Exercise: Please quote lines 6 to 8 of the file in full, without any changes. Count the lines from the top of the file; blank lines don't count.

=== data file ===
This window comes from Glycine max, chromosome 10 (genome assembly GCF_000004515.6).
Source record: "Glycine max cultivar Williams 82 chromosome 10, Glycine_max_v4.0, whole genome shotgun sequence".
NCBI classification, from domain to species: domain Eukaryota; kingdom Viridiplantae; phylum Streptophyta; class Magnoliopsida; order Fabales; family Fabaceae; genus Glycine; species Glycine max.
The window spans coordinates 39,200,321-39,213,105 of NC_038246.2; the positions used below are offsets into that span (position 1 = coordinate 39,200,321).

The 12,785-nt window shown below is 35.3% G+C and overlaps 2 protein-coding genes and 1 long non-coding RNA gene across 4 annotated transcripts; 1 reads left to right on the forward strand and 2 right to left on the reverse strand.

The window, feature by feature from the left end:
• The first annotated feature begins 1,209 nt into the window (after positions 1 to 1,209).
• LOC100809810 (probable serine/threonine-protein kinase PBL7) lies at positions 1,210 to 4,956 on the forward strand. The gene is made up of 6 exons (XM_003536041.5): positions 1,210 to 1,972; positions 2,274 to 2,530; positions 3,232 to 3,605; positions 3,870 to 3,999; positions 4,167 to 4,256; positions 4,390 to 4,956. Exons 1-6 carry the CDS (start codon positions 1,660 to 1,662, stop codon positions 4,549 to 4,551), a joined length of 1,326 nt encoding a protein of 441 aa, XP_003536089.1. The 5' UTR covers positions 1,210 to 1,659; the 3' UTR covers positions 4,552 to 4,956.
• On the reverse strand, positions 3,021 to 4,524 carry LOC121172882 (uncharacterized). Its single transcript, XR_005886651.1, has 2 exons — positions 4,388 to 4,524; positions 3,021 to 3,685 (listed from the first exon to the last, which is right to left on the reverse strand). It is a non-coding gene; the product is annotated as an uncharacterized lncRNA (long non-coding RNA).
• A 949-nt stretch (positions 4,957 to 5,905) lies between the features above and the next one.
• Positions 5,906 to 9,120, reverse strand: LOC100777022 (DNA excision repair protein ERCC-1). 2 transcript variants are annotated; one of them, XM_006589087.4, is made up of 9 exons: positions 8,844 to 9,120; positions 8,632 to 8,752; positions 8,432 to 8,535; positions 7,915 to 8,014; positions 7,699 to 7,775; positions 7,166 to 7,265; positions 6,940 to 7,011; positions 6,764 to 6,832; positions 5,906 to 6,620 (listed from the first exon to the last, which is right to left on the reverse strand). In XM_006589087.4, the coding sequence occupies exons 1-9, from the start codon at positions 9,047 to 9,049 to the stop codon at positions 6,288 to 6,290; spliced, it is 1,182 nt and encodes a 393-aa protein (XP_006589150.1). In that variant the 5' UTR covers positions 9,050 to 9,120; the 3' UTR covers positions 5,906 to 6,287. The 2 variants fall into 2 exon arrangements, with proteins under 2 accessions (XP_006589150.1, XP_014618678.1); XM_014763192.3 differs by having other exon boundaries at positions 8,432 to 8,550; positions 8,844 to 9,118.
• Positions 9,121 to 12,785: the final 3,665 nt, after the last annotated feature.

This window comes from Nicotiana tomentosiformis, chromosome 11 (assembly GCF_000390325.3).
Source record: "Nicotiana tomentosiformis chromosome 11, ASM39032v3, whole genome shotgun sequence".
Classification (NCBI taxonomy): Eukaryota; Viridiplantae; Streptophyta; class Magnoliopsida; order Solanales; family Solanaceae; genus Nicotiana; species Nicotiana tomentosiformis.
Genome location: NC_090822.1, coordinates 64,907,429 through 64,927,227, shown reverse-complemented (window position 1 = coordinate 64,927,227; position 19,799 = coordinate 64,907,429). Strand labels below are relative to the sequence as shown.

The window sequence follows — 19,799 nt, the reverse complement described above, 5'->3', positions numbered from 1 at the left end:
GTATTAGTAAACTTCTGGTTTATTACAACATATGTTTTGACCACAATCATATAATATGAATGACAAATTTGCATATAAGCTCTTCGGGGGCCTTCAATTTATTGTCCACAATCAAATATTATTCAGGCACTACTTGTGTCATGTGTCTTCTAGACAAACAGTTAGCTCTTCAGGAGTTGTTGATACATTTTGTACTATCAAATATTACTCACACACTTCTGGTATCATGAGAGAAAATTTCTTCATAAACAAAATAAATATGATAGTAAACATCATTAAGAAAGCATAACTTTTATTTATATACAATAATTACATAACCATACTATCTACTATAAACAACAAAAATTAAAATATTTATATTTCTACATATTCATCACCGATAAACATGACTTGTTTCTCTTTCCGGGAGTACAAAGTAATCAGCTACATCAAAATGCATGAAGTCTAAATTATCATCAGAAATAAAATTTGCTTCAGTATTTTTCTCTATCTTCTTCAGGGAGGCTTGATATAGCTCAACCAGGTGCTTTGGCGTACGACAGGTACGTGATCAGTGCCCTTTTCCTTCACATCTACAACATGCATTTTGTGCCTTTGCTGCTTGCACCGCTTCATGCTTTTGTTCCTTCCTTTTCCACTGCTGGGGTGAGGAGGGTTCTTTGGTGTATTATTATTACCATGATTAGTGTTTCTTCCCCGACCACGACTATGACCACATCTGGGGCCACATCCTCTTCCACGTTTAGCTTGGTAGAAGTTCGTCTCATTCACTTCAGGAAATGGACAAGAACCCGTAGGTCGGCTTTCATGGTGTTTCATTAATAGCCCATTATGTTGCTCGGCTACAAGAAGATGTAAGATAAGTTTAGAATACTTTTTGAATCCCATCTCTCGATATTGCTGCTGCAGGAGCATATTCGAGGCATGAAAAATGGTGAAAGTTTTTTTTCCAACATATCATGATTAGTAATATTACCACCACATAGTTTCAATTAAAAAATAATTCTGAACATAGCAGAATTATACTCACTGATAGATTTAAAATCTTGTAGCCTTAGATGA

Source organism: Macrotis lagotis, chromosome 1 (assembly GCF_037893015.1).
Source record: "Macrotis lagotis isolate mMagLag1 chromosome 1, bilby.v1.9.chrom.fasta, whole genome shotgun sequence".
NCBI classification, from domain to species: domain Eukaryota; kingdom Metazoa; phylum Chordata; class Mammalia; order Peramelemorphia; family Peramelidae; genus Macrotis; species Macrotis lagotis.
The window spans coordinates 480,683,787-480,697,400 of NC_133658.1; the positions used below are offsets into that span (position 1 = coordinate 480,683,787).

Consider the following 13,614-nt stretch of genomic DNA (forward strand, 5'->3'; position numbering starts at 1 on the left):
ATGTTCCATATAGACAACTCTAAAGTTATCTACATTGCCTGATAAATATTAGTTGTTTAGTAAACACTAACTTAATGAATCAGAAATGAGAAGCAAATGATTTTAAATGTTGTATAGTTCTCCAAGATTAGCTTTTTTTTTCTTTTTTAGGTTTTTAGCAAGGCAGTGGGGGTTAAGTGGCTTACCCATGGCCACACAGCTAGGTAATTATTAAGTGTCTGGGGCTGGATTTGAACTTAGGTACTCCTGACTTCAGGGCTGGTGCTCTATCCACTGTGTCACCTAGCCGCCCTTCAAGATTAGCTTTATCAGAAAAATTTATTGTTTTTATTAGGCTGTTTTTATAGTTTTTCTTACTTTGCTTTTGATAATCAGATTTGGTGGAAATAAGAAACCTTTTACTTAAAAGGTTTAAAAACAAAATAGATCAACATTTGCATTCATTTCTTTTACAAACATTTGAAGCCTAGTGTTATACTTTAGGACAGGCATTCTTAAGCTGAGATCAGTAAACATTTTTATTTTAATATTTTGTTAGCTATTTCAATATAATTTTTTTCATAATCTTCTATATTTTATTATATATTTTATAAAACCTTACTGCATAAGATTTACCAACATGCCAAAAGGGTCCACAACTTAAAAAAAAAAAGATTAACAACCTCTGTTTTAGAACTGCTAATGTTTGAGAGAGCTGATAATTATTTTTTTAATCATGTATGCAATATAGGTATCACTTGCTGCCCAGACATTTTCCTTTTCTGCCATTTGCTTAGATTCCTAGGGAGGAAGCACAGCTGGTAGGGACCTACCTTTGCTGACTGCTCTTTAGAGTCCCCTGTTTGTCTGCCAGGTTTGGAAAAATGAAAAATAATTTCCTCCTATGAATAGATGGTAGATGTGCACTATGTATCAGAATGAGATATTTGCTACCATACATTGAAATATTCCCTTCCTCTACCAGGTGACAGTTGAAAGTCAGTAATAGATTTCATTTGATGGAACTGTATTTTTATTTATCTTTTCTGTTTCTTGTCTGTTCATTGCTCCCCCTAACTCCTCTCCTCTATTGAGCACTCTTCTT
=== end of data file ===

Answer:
The window, feature by feature from the left end:
• The first annotated feature begins 1,209 nt into the window (after positions 1 to 1,209).
• LOC100809810 (probable serine/threonine-protein kinase PBL7) lies at positions 1,210 to 4,956 on the forward strand. The gene is made up of 6 exons (XM_003536041.5): positions 1,210 to 1,972; positions 2,274 to 2,530; positions 3,232 to 3,605; positions 3,870 to 3,999; positions 4,167 to 4,256; positions 4,390 to 4,956. Exons 1-6 carry the CDS (start codon positions 1,660 to 1,662, stop codon positions 4,549 to 4,551), a joined length of 1,326 nt encoding a protein of 441 aa, XP_003536089.1. The 5' UTR covers positions 1,210 to 1,659; the 3' UTR covers positions 4,552 to 4,956.